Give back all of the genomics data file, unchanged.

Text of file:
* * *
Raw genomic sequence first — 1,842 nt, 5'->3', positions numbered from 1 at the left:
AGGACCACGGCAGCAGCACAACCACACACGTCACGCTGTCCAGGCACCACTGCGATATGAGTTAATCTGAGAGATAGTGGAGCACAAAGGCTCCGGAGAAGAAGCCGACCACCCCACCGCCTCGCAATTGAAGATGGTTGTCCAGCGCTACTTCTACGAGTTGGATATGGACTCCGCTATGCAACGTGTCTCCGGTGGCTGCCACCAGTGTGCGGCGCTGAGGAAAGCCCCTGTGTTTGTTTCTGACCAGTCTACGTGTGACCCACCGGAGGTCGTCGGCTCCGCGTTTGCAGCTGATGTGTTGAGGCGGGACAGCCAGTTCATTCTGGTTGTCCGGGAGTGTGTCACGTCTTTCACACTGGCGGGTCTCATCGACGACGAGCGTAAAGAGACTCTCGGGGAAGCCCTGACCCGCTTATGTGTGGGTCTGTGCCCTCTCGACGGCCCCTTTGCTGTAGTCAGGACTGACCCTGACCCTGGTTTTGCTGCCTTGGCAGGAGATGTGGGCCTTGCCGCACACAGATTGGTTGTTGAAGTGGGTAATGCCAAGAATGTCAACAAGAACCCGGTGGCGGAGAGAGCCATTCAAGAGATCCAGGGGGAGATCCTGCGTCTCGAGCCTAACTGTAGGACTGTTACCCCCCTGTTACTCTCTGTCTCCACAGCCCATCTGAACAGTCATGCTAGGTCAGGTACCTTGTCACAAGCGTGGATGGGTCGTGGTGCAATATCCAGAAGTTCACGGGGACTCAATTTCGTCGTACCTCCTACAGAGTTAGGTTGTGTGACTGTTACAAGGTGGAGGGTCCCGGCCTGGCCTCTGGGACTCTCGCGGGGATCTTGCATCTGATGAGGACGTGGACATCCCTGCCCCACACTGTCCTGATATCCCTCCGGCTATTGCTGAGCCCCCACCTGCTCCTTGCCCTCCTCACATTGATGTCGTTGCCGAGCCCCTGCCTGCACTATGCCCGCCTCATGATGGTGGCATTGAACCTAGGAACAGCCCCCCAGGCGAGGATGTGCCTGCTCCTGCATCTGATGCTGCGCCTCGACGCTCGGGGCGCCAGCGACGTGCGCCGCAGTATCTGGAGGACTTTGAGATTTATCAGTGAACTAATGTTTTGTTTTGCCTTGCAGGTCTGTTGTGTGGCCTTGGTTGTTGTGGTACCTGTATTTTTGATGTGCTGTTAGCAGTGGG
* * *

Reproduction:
Raw genomic sequence first — 1,842 nt, 5'->3', positions numbered from 1 at the left:
AGGACCACGGCAGCAGCACAACCACACACGTCACGCTGTCCAGGCACCACTGCGATATGAGTTAATCTGAGAGATAGTGGAGCACAAAGGCTCCGGAGAAGAAGCCGACCACCCCACCGCCTCGCAATTGAAGATGGTTGTCCAGCGCTACTTCTACGAGTTGGATATGGACTCCGCTATGCAACGTGTCTCCGGTGGCTGCCACCAGTGTGCGGCGCTGAGGAAAGCCCCTGTGTTTGTTTCTGACCAGTCTACGTGTGACCCACCGGAGGTCGTCGGCTCCGCGTTTGCAGCTGATGTGTTGAGGCGGGACAGCCAGTTCATTCTGGTTGTCCGGGAGTGTGTCACGTCTTTCACACTGGCGGGTCTCATCGACGACGAGCGTAAAGAGACTCTCGGGGAAGCCCTGACCCGCTTATGTGTGGGTCTGTGCCCTCTCGACGGCCCCTTTGCTGTAGTCAGGACTGACCCTGACCCTGGTTTTGCTGCCTTGGCAGGAGATGTGGGCCTTGCCGCACACAGATTGGTTGTTGAAGTGGGTAATGCCAAGAATGTCAACAAGAACCCGGTGGCGGAGAGAGCCATTCAAGAGATCCAGGGGGAGATCCTGCGTCTCGAGCCTAACTGTAGGACTGTTACCCCCCTGTTACTCTCTGTCTCCACAGCCCATCTGAACAGTCATGCTAGGTCAGGTACCTTGTCACAAGCGTGGATGGGTCGTGGTGCAATATCCAGAAGTTCACGGGGACTCAATTTCGTCGTACCTCCTACAGAGTTAGGTTGTGTGACTGTTACAAGGTGGAGGGTCCCGGCCTGGCCTCTGGGACTCTCGCGGGGATCTTGCATCTGATGAGGACGTGGACATCCCTGCCCCACACTGTCCTGATATCCCTCCGGCTATTGCTGAGCCCCCACCTGCTCCTTGCCCTCCTCACATTGATGTCGTTGCCGAGCCCCTGCCTGCACTATGCCCGCCTCATGATGGTGGCATTGAACCTAGGAACAGCCCCCCAGGCGAGGATGTGCCTGCTCCTGCATCTGATGCTGCGCCTCGACGCTCGGGGCGCCAGCGACGTGCGCCGCAGTATCTGGAGGACTTTGAGATTTATCAGTGAACTAATGTTTTGTTTTGCCTTGCAGGTCTGTTGTGTGGCCTTGGTTGTTGTGGTACCTGTATTTTTGATGTGCTGTTAGCAGTGGG